Friday, July 18, 2008

Letter to Nanny

My maternal grandmother died suddenly when I was 16. She was so precious to us. Over the years, I have found myself missing her... sometimes at the oddest times, and sometimes exactly when you'd expect grief to come rolling back in - the birth of Braeden, when my first scrapbook page was published, watching the old home videos of Christmases years ago. I like to think she can see me, and that she's proud of the person I am.

Dear Nanny,

It's been 14 years since you left. Life marched on, even though you weren't here to share it. We missed you. That day you died, I had my wisdom teeth cut out. You called Mom to check on me, and I so wish I would have been able to speak to you. That was just like you - a broken hip, probably in pain, and you were worried about me. Somehow, when the call came in that evening, the fog lifted enough that I was able to get ready to leave and give Mom the time she needed.

It was all so surreal. By the time we arrived in Arkansas, the fog had settled firmly over my brain again. I remember sleeping for a long time. When I woke, you weren't there. It felt so wrong. We all stumbled through in a daze. It didn't surprise me to see how many people were at your funeral. I think that everyone who met you loved you immediately - because you loved so freely.

Do you remember that time Sarah & I were playing frisbee in the yard and I broke the glass on the screen door? I can't remember where you were that night - maybe picking up cans along the road? - but I distinctly remember the way my stomach dropped to my feet. The very idea that I would have angered or disappointed you was unbearable. I went in the house and started cleaning. I guess I thought it would make you less mad, but you always kept such a clean house that I couldn't find anything to do! You weren't nearly as mad as I thought you would be - in fact, if I remember right, you just dismissed it and asked if I wanted ice cream!

Oh, how I miss the wonderful gardens you and Pa kept! I wish as a child I'd appreciated all the wonderful veggies like I do now! Even though I was pretty small at the time, I still laugh when I think about the peanut-shaped pumpkin that we carved one Halloween. When I concentrate, I can almost taste the wilted lettuce, fried potatoes, pinto beans, and little bit of vinegar and bacon grease. Nothing has ever tasted so good since.

You were always so crafty. Besides the beautiful quilts you made, you dabbled in so many different crafts - from the beadwork dolls to the plastic canvas stockings you made. I am afraid I didn't inherit your knack for sewing, but I did take up photography and scrapbooking. What I wouldn't give to sit down and and watch you flip through my books! I can just hear the oohs and aahs. Did you know that I've even had a couple of pages published? I'm scrapbooking on a computer. You died before the internet really took off, and you'd have been amazed to see what could be done.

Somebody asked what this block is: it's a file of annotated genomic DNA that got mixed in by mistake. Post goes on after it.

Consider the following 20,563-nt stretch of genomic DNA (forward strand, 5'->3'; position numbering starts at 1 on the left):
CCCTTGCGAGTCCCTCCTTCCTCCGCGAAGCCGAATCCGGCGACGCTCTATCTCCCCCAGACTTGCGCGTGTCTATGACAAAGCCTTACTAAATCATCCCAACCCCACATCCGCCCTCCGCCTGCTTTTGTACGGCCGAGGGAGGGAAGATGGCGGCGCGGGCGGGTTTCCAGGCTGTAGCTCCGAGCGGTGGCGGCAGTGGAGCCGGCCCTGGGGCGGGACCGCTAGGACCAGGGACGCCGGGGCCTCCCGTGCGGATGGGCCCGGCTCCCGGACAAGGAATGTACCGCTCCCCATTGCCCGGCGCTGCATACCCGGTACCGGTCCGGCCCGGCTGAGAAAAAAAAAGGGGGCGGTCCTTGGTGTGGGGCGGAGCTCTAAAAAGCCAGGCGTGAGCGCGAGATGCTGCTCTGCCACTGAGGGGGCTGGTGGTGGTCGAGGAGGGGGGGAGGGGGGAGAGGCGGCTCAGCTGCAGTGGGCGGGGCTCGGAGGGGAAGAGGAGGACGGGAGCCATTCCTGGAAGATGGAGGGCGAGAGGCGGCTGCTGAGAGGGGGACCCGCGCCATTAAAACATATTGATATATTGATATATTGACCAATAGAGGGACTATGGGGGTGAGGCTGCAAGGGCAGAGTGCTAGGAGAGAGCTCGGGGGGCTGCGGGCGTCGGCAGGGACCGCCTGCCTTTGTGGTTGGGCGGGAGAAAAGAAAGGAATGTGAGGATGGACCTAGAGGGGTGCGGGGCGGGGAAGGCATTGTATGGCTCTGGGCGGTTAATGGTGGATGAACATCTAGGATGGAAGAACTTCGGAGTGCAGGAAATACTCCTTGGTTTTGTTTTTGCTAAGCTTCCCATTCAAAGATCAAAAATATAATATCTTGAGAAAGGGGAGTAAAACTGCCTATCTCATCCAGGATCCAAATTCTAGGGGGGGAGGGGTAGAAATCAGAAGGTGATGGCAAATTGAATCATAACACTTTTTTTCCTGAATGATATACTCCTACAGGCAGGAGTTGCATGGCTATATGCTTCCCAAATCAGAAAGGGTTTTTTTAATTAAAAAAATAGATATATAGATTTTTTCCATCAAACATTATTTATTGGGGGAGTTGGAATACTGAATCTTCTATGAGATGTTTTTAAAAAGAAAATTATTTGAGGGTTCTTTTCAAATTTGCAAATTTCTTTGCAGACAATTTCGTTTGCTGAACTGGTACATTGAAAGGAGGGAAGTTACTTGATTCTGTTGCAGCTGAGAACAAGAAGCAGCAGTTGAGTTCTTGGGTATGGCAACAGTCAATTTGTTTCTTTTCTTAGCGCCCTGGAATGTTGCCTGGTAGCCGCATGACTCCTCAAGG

You're a big part of the reason I scrap. No memory is fonder than the this: every single visit, we curled up next to you on the couch, and looked through the mountain of photo albums. You would laugh at our silliness, and tell us stories about the pictures. Sometimes you'd even pull out the albums of when you were a little girl, and tell us stories about your life. It was such a fascination to me, and I wish so much that I had recorded those conversations. I guess I always thought you'd be around, and now a lot of those memories are lost forever. My grandkids may not love me like I loved you, but I want them to have a record of my life, anyway. Thank you for leaving us what you did - the photo albums are a treasure I wouldn't trade for anything.

I'm researching our family history. I've found pictures of family members that you might not have even known about. I've been able to trace back quite a ways in some cases. It would be so wonderful if were still here to help me sort through it. My obsession with genealogy is largely because of you - those unwritten stories make me want to dig as much as I can, to know where I came from - even when the picture painted isn't a pretty one.

I wish you could see my little boy. You'd probably see a lot of me in him - I do everytime I compare pictures of me at his age. Braeden has the most beautiful brown eyes, and the sweetest personality. It saddens me so that he never got to know you. But don't worry - I'll tell him the stories.

He starts kindergarten soon. It's so bittersweet for me. I know you wanted a big family, and never got to have it. Now I'm sending my only child off to school, and it makes me wonder how you felt when Mom went that first time. I want a big family, too. If I can't have the children naturally, I'm going to adopt a few. Heck, I'm going to adopt whether I have anymore children of my own or not. I hope that makes you smile.

I miss you so much. It doesn't seem fair that you had to leave us so soon. Mom and I have commented so many times over the years that you would have loved to see what we were seeing then.

Jeff wrote a song for me when I was pregnant with Braeden. I'm going to leave you with the chorus, because it so clearly says what I feel.

I can't wait to see you, in heaven above
I can't wait to see you
wrap you up in my embrace
hold your hand and touch your face
I can't wait to see you....
I can't wait.
All my love,

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